again, right where they left off.” Just as all roads lead to Rome, according to the old saying, all tunnels lead to the entrance to the Other Side. No matter where on this earth we leave our bodies, we all take exactly the same trip to exactly the same place. We emerge from the tunnel to find ourselves in a breathtakingly beautiful meadow. Waiting there to greet us are deceased loved ones from the life we’ve just left behind, as well as friends and loved ones from all our past lives, on Earth and on the Other Side. Our Spirit Guides are there. Our true soul mates are there. And best of all as far as I’m concerned, every animal we’ve ever loved from every lifetime we’ve lived is on hand, with such pure, urgent joy that the people waiting to welcome us have a hard time making their way through the happy crowd.
Sylvia Browne (End of Days: Predictions and Prophecies About the End of the World)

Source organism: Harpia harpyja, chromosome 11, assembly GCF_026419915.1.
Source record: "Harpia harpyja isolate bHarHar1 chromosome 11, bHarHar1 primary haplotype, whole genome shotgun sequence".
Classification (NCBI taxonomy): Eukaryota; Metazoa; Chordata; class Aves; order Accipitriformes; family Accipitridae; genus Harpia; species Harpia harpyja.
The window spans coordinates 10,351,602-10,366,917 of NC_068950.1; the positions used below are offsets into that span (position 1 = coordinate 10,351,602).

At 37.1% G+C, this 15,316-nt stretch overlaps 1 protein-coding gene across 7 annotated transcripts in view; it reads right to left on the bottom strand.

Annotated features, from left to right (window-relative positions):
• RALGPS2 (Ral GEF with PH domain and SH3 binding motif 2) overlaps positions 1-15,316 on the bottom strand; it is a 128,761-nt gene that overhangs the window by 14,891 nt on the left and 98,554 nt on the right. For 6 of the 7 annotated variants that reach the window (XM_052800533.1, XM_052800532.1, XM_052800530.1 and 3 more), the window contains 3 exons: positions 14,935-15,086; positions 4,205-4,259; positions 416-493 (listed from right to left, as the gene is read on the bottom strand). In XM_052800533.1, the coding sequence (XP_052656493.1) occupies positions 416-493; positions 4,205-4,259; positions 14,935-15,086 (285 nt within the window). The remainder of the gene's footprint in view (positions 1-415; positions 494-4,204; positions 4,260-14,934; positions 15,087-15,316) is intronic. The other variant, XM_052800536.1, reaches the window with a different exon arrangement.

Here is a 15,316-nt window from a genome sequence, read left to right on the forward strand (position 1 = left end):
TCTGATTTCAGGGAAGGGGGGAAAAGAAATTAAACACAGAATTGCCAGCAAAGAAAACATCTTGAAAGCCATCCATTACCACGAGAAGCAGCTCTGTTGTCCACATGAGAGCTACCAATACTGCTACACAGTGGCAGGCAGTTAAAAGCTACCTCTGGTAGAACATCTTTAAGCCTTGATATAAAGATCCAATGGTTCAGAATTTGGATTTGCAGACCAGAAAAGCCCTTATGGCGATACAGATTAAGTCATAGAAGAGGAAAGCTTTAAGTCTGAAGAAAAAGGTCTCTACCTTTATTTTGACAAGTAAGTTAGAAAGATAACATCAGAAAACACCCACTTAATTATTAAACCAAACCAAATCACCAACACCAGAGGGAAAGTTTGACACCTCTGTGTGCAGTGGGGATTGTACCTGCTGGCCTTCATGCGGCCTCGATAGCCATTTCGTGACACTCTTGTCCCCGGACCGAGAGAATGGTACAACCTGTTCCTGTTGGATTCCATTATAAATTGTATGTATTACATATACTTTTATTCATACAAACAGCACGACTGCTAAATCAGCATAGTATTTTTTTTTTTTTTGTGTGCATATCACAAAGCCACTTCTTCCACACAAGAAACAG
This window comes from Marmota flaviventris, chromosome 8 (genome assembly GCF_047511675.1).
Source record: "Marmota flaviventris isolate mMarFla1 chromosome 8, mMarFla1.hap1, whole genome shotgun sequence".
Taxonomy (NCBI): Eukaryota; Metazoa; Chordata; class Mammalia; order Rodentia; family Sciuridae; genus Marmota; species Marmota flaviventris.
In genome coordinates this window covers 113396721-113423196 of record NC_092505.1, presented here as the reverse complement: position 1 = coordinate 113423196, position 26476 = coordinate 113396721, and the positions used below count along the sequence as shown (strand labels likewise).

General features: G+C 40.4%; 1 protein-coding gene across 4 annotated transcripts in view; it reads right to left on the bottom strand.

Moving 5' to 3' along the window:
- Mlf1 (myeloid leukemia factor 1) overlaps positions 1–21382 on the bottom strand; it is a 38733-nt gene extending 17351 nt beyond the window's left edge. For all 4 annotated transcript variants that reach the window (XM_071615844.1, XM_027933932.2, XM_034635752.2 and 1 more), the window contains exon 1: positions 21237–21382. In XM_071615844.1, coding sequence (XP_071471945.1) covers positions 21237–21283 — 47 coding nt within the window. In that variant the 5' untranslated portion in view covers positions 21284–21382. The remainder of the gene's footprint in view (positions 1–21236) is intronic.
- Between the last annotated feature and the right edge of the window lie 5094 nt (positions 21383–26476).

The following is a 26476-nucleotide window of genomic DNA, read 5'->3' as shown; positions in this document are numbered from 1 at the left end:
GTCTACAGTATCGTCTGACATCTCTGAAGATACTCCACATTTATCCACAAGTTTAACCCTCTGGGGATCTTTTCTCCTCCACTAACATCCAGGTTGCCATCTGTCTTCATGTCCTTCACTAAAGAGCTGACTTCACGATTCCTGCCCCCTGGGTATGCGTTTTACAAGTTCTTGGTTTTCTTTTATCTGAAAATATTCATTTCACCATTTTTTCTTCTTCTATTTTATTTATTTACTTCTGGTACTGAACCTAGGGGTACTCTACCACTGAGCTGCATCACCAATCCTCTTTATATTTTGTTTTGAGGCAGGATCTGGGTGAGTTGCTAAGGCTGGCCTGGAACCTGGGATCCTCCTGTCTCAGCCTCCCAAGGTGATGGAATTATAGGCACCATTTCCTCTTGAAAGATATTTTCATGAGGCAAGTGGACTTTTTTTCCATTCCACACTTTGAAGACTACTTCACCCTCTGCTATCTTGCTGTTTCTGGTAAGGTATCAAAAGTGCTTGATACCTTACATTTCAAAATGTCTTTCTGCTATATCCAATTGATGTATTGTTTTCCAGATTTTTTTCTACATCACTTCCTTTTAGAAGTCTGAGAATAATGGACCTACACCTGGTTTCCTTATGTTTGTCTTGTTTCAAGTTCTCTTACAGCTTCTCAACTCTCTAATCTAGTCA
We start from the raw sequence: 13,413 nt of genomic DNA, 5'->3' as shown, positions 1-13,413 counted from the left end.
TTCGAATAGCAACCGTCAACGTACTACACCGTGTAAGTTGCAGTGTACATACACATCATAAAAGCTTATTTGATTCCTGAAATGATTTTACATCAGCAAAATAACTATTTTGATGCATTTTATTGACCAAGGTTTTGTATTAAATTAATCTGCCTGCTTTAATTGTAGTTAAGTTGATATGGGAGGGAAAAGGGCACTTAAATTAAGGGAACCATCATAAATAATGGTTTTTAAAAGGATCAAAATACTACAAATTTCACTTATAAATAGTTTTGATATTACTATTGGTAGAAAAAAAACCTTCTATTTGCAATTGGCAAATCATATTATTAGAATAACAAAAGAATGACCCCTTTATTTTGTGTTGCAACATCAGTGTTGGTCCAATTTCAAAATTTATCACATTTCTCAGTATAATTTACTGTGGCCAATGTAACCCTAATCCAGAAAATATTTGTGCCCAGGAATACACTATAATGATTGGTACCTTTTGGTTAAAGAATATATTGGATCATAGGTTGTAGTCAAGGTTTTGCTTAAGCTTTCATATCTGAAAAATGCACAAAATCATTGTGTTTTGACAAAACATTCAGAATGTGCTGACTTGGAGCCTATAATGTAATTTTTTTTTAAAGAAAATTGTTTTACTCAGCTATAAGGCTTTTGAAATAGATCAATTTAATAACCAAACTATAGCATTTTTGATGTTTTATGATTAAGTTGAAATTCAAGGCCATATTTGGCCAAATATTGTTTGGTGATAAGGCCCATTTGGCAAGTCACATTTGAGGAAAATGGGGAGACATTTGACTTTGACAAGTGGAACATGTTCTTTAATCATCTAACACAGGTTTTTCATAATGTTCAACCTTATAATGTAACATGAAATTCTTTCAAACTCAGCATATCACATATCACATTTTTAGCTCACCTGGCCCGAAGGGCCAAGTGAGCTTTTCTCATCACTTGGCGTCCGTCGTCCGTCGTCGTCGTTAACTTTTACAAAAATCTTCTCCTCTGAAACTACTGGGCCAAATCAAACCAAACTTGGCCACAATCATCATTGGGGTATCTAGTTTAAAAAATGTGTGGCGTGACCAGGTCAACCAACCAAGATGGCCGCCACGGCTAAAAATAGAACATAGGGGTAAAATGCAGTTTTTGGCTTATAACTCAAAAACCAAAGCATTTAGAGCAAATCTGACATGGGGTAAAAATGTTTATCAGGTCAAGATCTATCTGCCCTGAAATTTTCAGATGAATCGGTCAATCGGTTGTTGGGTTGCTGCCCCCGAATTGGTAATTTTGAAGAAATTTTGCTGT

The stories others tell about you and the stories you tell about yourself: which come closer to the truth? Is it so clear that they are your own? Is one an authority on oneself? but that really isn't the question that concerns me. The real question is: In such stories, is there really a difference between true and false? In stories about the outside, surely. But when we set out to understand someone on the inside? Is that a trip that ever comes to an end? Is the soul a place of facts? Or are the alleged facts only the deceptive shadows of our stories?
Pascal Mercier
Because the technology is just gonna get better and better and better and better. And it’s gonna get easier and easier, and more and more convenient, and more and more pleasurable, to be alone with images on a screen, given to us by people who do not love us but want our money. Which is all right. In low doses, right? But if that’s the basic main staple of your diet, you’re gonna die. In a meaningful way, you’re going to die.
David Lipsky (Although Of Course You End Up Becoming Yourself: A Road Trip with David Foster Wallace)